Four of our grandchildren lived in Charlotte, North Carolina, for several years. It was harder to see them, so I was especially partial to speaking engagements in the Charlotte area. I also tried to arrange flights to other speaking engagements so that they went through Charlotte. If that didn't work, I flew to Charlotte before or after a speaking event to spend several days with our son and his family. We tried to see them every two or three months – and Face time with them as often as possible. It takes time and effort to be a grandparent.
I need to be a role model for our grandchildren.
Our grandchildren know what their Mimi and Papa do for a living – they tell people about Jesus. Papa is a pastor, and Mimi writes devotions, Bible studies, and books and speaks to women across the world about Jesus.
One weekend, Danna and the boys were taking me to the airport. I was on my way to Maryland for a weekend speaking event. The kids were both unusually quiet until Justus said, "But Mimi, I don't want you to go. I want you to stay here and play with me." When his big brown eyes filled with tears, I took Justus' face in my hands and said, "Honey, I need to tell some women about Jesus. You know how important that is, don't you?" He nodded. "But can't somebody else tell them, Mimi?" he asked. Seeing the tears in his eyes and the sad look on his face, I thought it was a good idea, too. But I said, "They could. But Jesus asked me to tell them, so I need to go. How about this? I will tell them how much Jesus loves them and then hurry home to you. Is that a good idea?" He smiled and said, "That's a good idea, Mimi."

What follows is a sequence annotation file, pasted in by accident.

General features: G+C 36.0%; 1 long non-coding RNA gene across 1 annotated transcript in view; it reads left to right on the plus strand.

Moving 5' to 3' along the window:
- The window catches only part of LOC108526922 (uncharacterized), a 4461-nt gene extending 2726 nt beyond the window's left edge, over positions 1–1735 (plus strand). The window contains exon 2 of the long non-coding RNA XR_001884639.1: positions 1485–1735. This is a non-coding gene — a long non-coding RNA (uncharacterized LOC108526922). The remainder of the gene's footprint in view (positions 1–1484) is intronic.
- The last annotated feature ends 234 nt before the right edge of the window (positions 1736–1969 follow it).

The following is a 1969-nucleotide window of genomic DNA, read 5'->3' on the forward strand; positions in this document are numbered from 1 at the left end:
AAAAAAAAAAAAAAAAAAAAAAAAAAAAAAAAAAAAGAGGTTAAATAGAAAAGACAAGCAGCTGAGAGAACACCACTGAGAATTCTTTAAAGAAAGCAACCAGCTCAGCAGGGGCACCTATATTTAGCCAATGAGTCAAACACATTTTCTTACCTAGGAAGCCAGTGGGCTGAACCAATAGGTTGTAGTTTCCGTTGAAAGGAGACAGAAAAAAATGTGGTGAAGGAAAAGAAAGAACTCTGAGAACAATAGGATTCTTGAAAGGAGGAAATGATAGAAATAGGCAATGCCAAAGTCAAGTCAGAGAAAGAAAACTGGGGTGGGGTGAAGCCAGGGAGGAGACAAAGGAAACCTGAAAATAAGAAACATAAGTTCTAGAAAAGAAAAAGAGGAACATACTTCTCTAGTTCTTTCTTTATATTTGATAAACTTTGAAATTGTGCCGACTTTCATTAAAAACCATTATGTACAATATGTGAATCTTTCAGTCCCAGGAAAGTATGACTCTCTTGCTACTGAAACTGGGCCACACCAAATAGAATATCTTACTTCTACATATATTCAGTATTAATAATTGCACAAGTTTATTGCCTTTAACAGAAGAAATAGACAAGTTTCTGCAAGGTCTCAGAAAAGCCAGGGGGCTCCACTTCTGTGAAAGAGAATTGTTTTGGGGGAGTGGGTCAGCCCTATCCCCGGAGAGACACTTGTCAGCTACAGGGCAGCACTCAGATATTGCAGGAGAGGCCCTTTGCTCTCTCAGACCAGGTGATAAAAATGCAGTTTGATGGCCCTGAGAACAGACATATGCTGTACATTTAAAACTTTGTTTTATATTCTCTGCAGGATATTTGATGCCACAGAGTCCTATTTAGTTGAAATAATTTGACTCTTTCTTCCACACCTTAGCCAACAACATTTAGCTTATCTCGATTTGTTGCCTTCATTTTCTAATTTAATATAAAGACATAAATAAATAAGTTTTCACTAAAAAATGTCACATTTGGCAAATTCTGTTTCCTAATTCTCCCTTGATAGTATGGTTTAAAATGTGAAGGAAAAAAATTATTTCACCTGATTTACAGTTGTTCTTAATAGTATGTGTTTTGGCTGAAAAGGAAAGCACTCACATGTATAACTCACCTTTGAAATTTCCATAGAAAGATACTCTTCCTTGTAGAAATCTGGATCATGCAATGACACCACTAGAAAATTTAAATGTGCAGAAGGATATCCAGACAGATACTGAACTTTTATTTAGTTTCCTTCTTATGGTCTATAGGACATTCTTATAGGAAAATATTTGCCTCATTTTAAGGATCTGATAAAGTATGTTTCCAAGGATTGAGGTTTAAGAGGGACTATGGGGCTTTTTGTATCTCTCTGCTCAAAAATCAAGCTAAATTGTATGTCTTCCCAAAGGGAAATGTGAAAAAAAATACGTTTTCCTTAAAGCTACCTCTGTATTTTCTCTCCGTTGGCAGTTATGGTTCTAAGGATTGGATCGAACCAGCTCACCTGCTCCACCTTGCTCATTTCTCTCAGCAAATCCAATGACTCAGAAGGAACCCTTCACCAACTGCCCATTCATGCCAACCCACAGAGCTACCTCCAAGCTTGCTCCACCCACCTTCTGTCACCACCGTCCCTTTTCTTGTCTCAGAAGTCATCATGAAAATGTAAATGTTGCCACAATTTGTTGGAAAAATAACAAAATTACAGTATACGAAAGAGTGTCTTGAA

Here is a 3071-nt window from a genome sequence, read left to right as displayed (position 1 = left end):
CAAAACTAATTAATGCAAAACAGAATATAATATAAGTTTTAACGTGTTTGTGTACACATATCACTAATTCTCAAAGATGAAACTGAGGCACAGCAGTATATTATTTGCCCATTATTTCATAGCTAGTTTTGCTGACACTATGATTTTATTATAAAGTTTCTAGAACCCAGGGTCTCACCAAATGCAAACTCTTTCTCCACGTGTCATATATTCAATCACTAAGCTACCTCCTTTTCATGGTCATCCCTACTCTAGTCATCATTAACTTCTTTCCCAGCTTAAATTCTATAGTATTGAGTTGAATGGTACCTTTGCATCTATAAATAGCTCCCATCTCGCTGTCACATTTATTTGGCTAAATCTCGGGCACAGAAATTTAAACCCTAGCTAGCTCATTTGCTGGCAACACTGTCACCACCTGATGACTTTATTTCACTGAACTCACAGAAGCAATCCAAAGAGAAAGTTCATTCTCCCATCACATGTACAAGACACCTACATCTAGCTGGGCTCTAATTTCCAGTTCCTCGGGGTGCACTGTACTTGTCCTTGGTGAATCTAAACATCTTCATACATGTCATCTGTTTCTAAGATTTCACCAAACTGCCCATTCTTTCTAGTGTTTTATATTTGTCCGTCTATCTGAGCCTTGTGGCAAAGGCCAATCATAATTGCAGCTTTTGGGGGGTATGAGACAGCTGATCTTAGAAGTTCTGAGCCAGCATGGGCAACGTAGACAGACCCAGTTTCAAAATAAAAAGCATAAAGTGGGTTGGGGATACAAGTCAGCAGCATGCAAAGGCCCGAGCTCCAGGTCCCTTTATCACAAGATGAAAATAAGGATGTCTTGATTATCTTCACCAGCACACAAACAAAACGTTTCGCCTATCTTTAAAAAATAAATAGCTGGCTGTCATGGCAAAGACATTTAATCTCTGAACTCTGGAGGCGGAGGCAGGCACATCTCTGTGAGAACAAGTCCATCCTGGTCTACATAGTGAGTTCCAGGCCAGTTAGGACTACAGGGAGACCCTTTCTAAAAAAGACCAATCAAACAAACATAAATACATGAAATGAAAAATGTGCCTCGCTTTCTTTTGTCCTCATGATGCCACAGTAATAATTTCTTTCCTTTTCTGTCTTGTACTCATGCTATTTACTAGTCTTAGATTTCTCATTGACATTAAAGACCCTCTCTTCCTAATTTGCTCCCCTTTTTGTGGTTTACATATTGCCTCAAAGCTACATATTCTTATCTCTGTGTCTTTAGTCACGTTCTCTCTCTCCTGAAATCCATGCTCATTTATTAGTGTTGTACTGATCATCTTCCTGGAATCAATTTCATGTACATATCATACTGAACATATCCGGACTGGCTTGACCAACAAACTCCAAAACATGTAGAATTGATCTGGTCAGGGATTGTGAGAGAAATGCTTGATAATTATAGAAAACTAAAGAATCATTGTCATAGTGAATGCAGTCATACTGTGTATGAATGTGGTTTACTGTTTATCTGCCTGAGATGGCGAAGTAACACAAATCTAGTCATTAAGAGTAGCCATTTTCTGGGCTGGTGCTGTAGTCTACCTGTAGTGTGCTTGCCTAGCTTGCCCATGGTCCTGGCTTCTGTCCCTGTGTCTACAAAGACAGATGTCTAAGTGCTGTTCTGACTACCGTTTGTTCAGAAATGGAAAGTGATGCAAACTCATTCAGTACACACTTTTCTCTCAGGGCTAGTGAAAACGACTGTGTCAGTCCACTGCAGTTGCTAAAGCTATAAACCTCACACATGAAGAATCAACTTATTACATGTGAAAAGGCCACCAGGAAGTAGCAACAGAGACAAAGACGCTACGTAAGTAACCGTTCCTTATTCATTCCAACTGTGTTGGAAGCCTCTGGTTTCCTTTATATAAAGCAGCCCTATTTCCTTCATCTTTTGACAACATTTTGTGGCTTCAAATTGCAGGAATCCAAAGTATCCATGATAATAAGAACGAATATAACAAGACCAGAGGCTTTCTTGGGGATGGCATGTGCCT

It is very important to Dan and me that our grandchildren understand the vital life truth that God comes first in our lives – but we also want them to know that our family comes next. We want to model that truth for them in every way possible – in our behavior, our speech, the way we treat others, the television shows we watch – the way we live our lives. We want them to be able to follow in our footsteps – to examine our lives and find us faithful.
I often tell the ladies to whom I speak that my greatest legacy is not the books, Bible studies, devotions I write, or even the number of speaking events I have each year. No, my greatest legacy is my family. When it is all said and done, I want them to be able to say that I was a woman who loved God and loved her family with all her heart.
I need to create traditions for our grandchildren.
We have established many traditions over the years, but one of my favorites is "Mimi's Movie Dinner Theatre."